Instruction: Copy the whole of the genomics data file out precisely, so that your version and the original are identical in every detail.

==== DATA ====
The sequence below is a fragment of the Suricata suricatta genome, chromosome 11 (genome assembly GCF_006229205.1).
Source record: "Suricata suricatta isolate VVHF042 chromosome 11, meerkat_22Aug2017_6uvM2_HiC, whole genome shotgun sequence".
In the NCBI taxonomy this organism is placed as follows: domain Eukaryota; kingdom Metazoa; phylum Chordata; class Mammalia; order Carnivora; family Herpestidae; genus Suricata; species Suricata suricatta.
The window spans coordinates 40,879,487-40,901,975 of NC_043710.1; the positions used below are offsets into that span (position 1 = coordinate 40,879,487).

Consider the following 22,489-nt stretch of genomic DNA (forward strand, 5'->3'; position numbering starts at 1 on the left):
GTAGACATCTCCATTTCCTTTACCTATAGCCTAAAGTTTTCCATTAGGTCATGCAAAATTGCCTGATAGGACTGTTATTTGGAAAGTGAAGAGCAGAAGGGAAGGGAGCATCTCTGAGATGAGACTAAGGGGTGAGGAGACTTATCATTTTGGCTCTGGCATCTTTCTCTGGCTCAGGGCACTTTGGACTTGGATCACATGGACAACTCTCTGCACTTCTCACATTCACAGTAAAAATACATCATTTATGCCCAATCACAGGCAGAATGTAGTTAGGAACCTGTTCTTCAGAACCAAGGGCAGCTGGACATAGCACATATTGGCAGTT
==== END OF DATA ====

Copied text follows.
The sequence below is a fragment of the Suricata suricatta genome, chromosome 11 (genome assembly GCF_006229205.1).
Source record: "Suricata suricatta isolate VVHF042 chromosome 11, meerkat_22Aug2017_6uvM2_HiC, whole genome shotgun sequence".
In the NCBI taxonomy this organism is placed as follows: domain Eukaryota; kingdom Metazoa; phylum Chordata; class Mammalia; order Carnivora; family Herpestidae; genus Suricata; species Suricata suricatta.
The window spans coordinates 40,879,487-40,901,975 of NC_043710.1; the positions used below are offsets into that span (position 1 = coordinate 40,879,487).

Consider the following 22,489-nt stretch of genomic DNA (forward strand, 5'->3'; position numbering starts at 1 on the left):
GTAGACATCTCCATTTCCTTTACCTATAGCCTAAAGTTTTCCATTAGGTCATGCAAAATTGCCTGATAGGACTGTTATTTGGAAAGTGAAGAGCAGAAGGGAAGGGAGCATCTCTGAGATGAGACTAAGGGGTGAGGAGACTTATCATTTTGGCTCTGGCATCTTTCTCTGGCTCAGGGCACTTTGGACTTGGATCACATGGACAACTCTCTGCACTTCTCACATTCACAGTAAAAATACATCATTTATGCCCAATCACAGGCAGAATGTAGTTAGGAACCTGTTCTTCAGAACCAAGGGCAGCTGGACATAGCACATATTGGCAGTT